"The data provides rare insights into a world that can only exist in the shadows."

The Panama Papers leak explained


Wed, Apr 6th, 2016 11:00 by capnasty NEWS

The International Consortium of Investigative Journalists (ICIJ) has released millions of leaked documents showing how "the world’s most powerful people" are using offshore bank accounts in order to "conceal their wealth or avoid taxes." While there is technically nothing illegal behind creating shell companies, the leaked documents show how "major banks, legal firms, and asset management companies secretly manages the estates of the world’s rich and famous: from politicians, Fifa officials, fraudsters and drug smugglers, to celebrities and professional athletes."

Generally speaking, owning an offshore company is not illegal in itself. In fact, establishing an offshore company can be seen as a logical step for a broad range of business transactions. However, a look through the Panama Papers very quickly reveals that concealing the identities of the true company owners was the primary aim in the vast majority of cases. From the outset, the journalists had their work cut out for them. The providers of offshore companies – among them banks, lawyers, and investment advisors – often keep their clients’ names secret and use proxies. In turn, the proxies’ tracks then lead to heads of state, important officials, and millionaires. Over the course of the international project, journalists cooperated with one another to investigate thousands of leads: they examined evidence, studied contracts, and spoke with experts.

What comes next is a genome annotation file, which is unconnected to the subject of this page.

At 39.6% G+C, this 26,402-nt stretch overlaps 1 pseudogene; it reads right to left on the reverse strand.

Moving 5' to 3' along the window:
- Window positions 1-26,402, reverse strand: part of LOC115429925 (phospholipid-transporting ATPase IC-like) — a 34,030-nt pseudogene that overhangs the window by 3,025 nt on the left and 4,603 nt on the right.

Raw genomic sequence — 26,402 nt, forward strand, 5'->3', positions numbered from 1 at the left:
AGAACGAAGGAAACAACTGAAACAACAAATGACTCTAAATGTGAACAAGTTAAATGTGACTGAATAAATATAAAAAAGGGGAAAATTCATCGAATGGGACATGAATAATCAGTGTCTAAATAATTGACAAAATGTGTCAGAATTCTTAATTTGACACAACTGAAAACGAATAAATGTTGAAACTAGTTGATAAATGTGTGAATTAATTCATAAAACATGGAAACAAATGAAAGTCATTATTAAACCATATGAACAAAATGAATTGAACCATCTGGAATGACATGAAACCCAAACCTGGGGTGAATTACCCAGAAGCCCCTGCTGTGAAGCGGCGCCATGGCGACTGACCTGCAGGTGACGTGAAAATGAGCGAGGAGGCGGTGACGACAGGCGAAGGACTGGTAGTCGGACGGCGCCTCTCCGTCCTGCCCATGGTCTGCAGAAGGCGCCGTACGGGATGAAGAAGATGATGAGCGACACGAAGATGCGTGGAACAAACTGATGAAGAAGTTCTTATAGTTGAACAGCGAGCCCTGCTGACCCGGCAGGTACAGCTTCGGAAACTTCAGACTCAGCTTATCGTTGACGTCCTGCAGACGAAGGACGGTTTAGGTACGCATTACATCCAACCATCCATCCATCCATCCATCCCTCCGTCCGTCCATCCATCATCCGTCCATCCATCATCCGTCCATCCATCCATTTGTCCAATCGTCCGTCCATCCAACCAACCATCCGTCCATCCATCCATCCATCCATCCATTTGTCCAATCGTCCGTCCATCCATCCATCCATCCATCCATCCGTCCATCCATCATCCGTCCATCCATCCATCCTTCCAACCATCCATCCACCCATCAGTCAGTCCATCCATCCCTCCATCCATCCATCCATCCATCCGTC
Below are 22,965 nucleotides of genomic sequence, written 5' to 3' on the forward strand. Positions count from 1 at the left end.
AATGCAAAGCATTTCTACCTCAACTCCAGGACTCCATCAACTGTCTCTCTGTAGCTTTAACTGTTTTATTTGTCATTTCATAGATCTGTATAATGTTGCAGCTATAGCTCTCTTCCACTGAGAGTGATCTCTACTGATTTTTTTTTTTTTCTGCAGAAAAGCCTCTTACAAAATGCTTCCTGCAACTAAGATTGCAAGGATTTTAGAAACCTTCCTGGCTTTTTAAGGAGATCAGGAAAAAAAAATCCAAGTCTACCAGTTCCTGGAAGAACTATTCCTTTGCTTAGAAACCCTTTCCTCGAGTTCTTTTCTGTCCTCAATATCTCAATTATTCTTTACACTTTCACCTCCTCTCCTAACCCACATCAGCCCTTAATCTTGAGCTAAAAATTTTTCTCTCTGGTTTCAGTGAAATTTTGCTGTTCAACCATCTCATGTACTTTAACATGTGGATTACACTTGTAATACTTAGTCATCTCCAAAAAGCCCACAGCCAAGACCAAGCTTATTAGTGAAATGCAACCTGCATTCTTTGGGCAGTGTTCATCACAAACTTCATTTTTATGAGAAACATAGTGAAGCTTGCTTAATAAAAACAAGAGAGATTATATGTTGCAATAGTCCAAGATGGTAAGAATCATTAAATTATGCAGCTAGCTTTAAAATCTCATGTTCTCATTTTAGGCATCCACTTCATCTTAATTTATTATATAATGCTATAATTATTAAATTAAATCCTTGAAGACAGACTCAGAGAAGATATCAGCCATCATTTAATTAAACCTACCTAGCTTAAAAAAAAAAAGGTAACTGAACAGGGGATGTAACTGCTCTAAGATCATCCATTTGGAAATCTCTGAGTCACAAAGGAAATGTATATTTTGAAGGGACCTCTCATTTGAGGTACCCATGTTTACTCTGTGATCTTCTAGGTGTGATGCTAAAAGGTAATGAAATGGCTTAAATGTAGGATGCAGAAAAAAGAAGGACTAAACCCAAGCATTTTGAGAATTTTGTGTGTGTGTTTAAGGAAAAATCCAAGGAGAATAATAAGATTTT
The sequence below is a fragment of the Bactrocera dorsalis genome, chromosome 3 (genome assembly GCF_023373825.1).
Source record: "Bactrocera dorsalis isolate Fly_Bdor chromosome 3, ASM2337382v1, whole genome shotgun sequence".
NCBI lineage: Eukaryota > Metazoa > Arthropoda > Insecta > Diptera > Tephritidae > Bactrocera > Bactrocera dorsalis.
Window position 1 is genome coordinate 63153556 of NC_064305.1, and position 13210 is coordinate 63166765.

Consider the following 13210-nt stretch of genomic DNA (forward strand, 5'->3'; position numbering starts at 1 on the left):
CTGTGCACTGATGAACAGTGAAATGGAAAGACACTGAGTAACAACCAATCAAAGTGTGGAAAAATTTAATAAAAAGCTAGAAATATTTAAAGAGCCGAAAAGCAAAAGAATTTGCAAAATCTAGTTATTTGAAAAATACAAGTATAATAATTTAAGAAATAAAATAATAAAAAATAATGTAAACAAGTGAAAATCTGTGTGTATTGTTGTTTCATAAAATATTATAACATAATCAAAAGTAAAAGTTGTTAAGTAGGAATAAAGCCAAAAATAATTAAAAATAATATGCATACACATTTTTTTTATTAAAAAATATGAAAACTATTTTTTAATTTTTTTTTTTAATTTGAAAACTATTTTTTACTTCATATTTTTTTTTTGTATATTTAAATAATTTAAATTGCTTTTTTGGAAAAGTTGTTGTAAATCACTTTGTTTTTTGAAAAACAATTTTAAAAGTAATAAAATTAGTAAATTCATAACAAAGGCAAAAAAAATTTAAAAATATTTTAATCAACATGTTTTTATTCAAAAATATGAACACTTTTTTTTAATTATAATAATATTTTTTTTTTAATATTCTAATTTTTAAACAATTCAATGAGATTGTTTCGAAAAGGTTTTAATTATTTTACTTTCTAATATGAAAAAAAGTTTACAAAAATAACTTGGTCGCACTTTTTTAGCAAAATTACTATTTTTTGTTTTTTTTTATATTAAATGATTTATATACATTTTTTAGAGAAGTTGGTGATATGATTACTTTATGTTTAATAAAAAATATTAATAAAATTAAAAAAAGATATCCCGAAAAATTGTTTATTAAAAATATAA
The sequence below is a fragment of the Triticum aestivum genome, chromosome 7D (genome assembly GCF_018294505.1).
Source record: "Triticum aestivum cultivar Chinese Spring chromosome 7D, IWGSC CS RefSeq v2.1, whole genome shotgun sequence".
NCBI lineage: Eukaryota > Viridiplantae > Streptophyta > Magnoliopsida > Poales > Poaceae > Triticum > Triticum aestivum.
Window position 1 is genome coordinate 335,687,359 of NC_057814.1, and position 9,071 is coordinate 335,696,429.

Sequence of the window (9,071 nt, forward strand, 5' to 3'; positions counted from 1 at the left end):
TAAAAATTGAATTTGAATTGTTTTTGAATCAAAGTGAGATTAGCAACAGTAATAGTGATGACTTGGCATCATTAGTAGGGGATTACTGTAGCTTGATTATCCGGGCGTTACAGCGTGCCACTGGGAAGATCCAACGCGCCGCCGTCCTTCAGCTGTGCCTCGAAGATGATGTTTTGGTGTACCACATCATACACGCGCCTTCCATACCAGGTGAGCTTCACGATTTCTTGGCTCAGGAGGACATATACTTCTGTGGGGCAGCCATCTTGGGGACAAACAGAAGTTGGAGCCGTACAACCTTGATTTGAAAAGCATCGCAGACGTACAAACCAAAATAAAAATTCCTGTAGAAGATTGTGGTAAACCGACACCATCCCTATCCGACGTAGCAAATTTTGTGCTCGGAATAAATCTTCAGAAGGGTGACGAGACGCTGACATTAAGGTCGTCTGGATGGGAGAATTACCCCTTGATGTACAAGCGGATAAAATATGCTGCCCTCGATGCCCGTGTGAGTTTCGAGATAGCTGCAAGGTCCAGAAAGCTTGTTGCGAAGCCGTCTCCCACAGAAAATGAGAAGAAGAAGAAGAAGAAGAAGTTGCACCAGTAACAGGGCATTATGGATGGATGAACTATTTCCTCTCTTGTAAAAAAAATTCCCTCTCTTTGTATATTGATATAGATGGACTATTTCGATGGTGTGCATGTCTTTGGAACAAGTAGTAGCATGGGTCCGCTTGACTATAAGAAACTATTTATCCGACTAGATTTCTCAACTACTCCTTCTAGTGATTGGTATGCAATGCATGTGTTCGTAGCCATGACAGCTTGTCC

Among others, Mossack Fonsecas’ clients include criminals and members of various Mafia groups. The documents also expose bribery scandals and corrupt heads of state and government. The alleged offshore companies of twelve current and former heads of state make up one of the most spectacular parts of the leak, as do the links to other leaders, and to their families, closest advisors, and friends. The Panamanian law firm also counts almost 200 other politicians from around the globe among its clients, including a number of ministers.



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